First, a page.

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Tales of hope and resilience as a museum reopens
Women who participated in the New-York Historical Society’s “Hope Wanted: New York City Under Quarantine" speak at the outdoor exhibition's opening in Manhattan, Aug. 10, 2020. The exhibit offers a healing space for emotionally drained New Yorkers and invites visitors to record their own experiences. From left, Michelene Wilkerson, Melanie Wilkerson, Leticia Lucero, Kay Hickman (the project photographer) and Dara Wishingrad. Vincent Tullo/The New York Times.

by Tess Thackara



NEW YORK (NYT NEWS SERVICE).- What will it take for New Yorkers to process the events of the past few months — the emotional toll of thousands of deaths, social unrest, economic insecurity and the abrupt cessation of life as we knew it? The New-York Historical Society is hoping a new exhibition, humble but moving, can offer a space for some of our feelings to catch up with us.

“Hope Wanted: New York City Under Quarantine” is an exhibition of oral histories and photography of New Yorkers from across the five boroughs that opens in the museum’s West 76th Street courtyard Aug. 14. It will be one of the first new exhibitions in the city to open since the lockdown began in March, albeit in a garden, with images printed on weatherproof panels and audio content accessible via cellphones. (Across Central Park, the Museum of the City of New York has an outdoor installation of crowdsourced photographs from coronavirus times on its facade and terrace.)

Among the stories featured is that of Leticia Lucero, a 29-year-old community organizer who works at the Stapleton NYCHA housing in Staten Island. Visitors can use their cellphones to listen to the audio she recorded during the peak of the pandemic — when the virus was killing hundreds of New Yorkers every day — describing the grueling, weekslong wait for her and her brother’s coronavirus test results to come back.

Lucero, who wears gold aviator glasses and has purple streaks in her hair, lives with her mother and siblings, all of whom are employed in essential service jobs. Her mother is a home health aide. Her sister works at a school. Her brother works in a pediatric clinic, where several colleagues tested positive for the virus. While none of her family members contracted the virus, the anxiety that one of them would bring it home or infect their clients consumed them for months.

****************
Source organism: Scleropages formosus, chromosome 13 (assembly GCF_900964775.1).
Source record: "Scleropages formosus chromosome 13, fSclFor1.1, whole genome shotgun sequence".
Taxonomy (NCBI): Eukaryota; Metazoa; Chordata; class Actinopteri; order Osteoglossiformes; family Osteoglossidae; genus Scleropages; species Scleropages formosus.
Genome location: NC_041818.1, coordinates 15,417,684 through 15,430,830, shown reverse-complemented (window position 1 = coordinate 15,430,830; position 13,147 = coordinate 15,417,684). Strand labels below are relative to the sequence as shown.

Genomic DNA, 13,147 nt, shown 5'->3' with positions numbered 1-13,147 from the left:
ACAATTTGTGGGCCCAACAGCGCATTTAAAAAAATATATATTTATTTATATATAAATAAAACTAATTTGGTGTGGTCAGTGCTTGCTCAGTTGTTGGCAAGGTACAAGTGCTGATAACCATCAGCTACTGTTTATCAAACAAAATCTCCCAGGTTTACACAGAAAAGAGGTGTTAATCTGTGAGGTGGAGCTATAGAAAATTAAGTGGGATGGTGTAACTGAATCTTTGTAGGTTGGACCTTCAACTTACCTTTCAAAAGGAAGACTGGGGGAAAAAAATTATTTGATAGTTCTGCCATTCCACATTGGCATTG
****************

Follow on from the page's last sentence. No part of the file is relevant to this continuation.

Since the arrival of the coronavirus in the city, Lucero’s work quickly evolved into crisis management. During its peak, she was part of a team giving out care packages containing food, hand sanitizer, masks and gloves to NYCHA residents. As the virus has waned in the city and a housing crisis looms, she has pivoted to assembling and organizing resources and outdoor events to educate people about their options if they cannot pay rent — like applying for a “one-shot deal” grant through the city.

Caught over the phone in early August, Lucero paused to consider her recent experiences. “There’s no time to think or digest,” she observed. “We’re at a go-go-go pace, but then there are moments when I actually have a bit of time, and I can take a breath. And when you take that breath, it feels a little painful.” Providing vital resources to those most in need has kept her sane, she explained. “I think that if I wasn’t doing the job that I do now, I would be falling apart.”

The stories and photographs that compose “Hope Wanted” were captured by writer Kevin Powell and photographer Kay Hickman in early April. They hired a driver, Hany Nashed, and spent two surreal days traveling across the city — from the Bronx to Staten Island, Queens, Brooklyn and Manhattan — interviewing friends and acquaintances of Powell and photographing them through windows, on stoops and out of car windows, including an anonymous gravedigger on Hart Island, where unclaimed victims of COVID-19 have been buried.

“In a lot of ways I needed to do this so I didn’t lose my mind,” Powell reflected by phone from his home in Fort Greene, Brooklyn. “I felt very powerless, very helpless. I was having a lot of severe nightmares just because of everything that was happening. It was a lot of emotional turmoil. I knew people who were sick. I lost a family member. I can’t just sit here and not help in some way to tell the story of what’s happening.”